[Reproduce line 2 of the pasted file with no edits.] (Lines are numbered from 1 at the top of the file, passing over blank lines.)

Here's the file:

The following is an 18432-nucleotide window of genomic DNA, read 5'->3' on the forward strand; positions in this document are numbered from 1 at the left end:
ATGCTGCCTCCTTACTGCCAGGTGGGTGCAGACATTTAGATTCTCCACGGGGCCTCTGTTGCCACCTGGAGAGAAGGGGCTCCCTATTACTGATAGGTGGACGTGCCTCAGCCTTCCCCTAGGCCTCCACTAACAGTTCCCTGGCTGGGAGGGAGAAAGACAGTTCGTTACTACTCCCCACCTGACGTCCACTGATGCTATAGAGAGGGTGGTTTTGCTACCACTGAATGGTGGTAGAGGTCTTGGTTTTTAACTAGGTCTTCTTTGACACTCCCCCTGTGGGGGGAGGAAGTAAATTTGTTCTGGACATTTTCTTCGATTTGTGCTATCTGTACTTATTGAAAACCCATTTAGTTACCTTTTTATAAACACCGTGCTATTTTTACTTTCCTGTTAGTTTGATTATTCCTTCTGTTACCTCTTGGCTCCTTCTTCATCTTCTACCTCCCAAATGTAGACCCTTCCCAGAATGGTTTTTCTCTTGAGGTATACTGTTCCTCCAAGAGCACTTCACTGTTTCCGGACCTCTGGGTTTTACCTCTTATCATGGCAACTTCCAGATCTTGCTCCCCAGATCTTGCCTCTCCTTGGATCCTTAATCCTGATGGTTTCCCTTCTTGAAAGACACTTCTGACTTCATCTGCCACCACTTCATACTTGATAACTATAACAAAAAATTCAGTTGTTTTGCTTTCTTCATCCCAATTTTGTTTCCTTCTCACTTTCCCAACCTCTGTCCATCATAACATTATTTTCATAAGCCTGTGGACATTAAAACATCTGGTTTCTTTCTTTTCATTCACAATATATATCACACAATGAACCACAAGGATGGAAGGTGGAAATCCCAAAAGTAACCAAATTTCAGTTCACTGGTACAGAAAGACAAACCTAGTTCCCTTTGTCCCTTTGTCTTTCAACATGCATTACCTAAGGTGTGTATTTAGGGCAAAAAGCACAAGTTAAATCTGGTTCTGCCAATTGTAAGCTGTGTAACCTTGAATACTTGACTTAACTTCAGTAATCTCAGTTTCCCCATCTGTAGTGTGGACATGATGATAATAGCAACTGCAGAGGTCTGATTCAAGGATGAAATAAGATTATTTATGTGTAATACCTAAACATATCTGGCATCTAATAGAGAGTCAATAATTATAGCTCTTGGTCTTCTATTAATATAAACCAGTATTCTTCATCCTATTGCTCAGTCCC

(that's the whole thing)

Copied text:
ATGCTGCCTCCTTACTGCCAGGTGGGTGCAGACATTTAGATTCTCCACGGGGCCTCTGTTGCCACCTGGAGAGAAGGGGCTCCCTATTACTGATAGGTGGACGTGCCTCAGCCTTCCCCTAGGCCTCCACTAACAGTTCCCTGGCTGGGAGGGAGAAAGACAGTTCGTTACTACTCCCCACCTGACGTCCACTGATGCTATAGAGAGGGTGGTTTTGCTACCACTGAATGGTGGTAGAGGTCTTGGTTTTTAACTAGGTCTTCTTTGACACTCCCCCTGTGGGGGGAGGAAGTAAATTTGTTCTGGACATTTTCTTCGATTTGTGCTATCTGTACTTATTGAAAACCCATTTAGTTACCTTTTTATAAACACCGTGCTATTTTTACTTTCCTGTTAGTTTGATTATTCCTTCTGTTACCTCTTGGCTCCTTCTTCATCTTCTACCTCCCAAATGTAGACCCTTCCCAGAATGGTTTTTCTCTTGAGGTATACTGTTCCTCCAAGAGCACTTCACTGTTTCCGGACCTCTGGGTTTTACCTCTTATCATGGCAACTTCCAGATCTTGCTCCCCAGATCTTGCCTCTCCTTGGATCCTTAATCCTGATGGTTTCCCTTCTTGAAAGACACTTCTGACTTCATCTGCCACCACTTCATACTTGATAACTATAACAAAAAATTCAGTTGTTTTGCTTTCTTCATCCCAATTTTGTTTCCTTCTCACTTTCCCAACCTCTGTCCATCATAACATTATTTTCATAAGCCTGTGGACATTAAAACATCTGGTTTCTTTCTTTTCATTCACAATATATATCACACAATGAACCACAAGGATGGAAGGTGGAAATCCCAAAAGTAACCAAATTTCAGTTCACTGGTACAGAAAGACAAACCTAGTTCCCTTTGTCCCTTTGTCTTTCAACATGCATTACCTAAGGTGTGTATTTAGGGCAAAAAGCACAAGTTAAATCTGGTTCTGCCAATTGTAAGCTGTGTAACCTTGAATACTTGACTTAACTTCAGTAATCTCAGTTTCCCCATCTGTAGTGTGGACATGATGATAATAGCAACTGCAGAGGTCTGATTCAAGGATGAAATAAGATTATTTATGTGTAATACCTAAACATATCTGGCATCTAATAGAGAGTCAATAATTATAGCTCTTGGTCTTCTATTAATATAAACCAGTATTCTTCATCCTATTGCTCAGTCCC